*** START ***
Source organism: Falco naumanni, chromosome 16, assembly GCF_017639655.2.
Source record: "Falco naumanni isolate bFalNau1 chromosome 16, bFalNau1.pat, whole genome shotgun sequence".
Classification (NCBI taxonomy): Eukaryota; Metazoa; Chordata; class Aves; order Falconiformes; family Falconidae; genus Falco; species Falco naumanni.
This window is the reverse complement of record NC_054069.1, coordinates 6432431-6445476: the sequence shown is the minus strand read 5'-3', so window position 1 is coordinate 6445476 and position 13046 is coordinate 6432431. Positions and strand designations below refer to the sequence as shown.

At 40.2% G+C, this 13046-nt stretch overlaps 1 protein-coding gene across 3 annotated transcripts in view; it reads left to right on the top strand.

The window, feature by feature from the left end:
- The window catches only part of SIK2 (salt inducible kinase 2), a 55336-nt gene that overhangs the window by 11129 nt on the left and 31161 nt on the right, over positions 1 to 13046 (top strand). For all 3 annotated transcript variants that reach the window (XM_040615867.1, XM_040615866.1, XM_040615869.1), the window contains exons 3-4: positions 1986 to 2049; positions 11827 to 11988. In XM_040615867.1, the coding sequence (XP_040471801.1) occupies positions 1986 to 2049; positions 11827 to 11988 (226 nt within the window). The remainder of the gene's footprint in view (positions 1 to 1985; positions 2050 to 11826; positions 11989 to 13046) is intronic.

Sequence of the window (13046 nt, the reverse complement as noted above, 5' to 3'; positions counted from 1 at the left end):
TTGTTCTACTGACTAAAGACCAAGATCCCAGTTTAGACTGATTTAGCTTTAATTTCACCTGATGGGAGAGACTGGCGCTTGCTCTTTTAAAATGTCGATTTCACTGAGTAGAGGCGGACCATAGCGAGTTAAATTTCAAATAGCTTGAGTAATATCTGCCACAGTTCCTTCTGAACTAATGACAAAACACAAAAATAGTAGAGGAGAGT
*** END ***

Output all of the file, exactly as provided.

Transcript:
Source organism: Falco naumanni, chromosome 16, assembly GCF_017639655.2.
Source record: "Falco naumanni isolate bFalNau1 chromosome 16, bFalNau1.pat, whole genome shotgun sequence".
Classification (NCBI taxonomy): Eukaryota; Metazoa; Chordata; class Aves; order Falconiformes; family Falconidae; genus Falco; species Falco naumanni.
This window is the reverse complement of record NC_054069.1, coordinates 6432431-6445476: the sequence shown is the minus strand read 5'-3', so window position 1 is coordinate 6445476 and position 13046 is coordinate 6432431. Positions and strand designations below refer to the sequence as shown.

At 40.2% G+C, this 13046-nt stretch overlaps 1 protein-coding gene across 3 annotated transcripts in view; it reads left to right on the top strand.

The window, feature by feature from the left end:
- The window catches only part of SIK2 (salt inducible kinase 2), a 55336-nt gene that overhangs the window by 11129 nt on the left and 31161 nt on the right, over positions 1 to 13046 (top strand). For all 3 annotated transcript variants that reach the window (XM_040615867.1, XM_040615866.1, XM_040615869.1), the window contains exons 3-4: positions 1986 to 2049; positions 11827 to 11988. In XM_040615867.1, the coding sequence (XP_040471801.1) occupies positions 1986 to 2049; positions 11827 to 11988 (226 nt within the window). The remainder of the gene's footprint in view (positions 1 to 1985; positions 2050 to 11826; positions 11989 to 13046) is intronic.

Sequence of the window (13046 nt, the reverse complement as noted above, 5' to 3'; positions counted from 1 at the left end):
TTGTTCTACTGACTAAAGACCAAGATCCCAGTTTAGACTGATTTAGCTTTAATTTCACCTGATGGGAGAGACTGGCGCTTGCTCTTTTAAAATGTCGATTTCACTGAGTAGAGGCGGACCATAGCGAGTTAAATTTCAAATAGCTTGAGTAATATCTGCCACAGTTCCTTCTGAACTAATGACAAAACACAAAAATAGTAGAGGAGAGT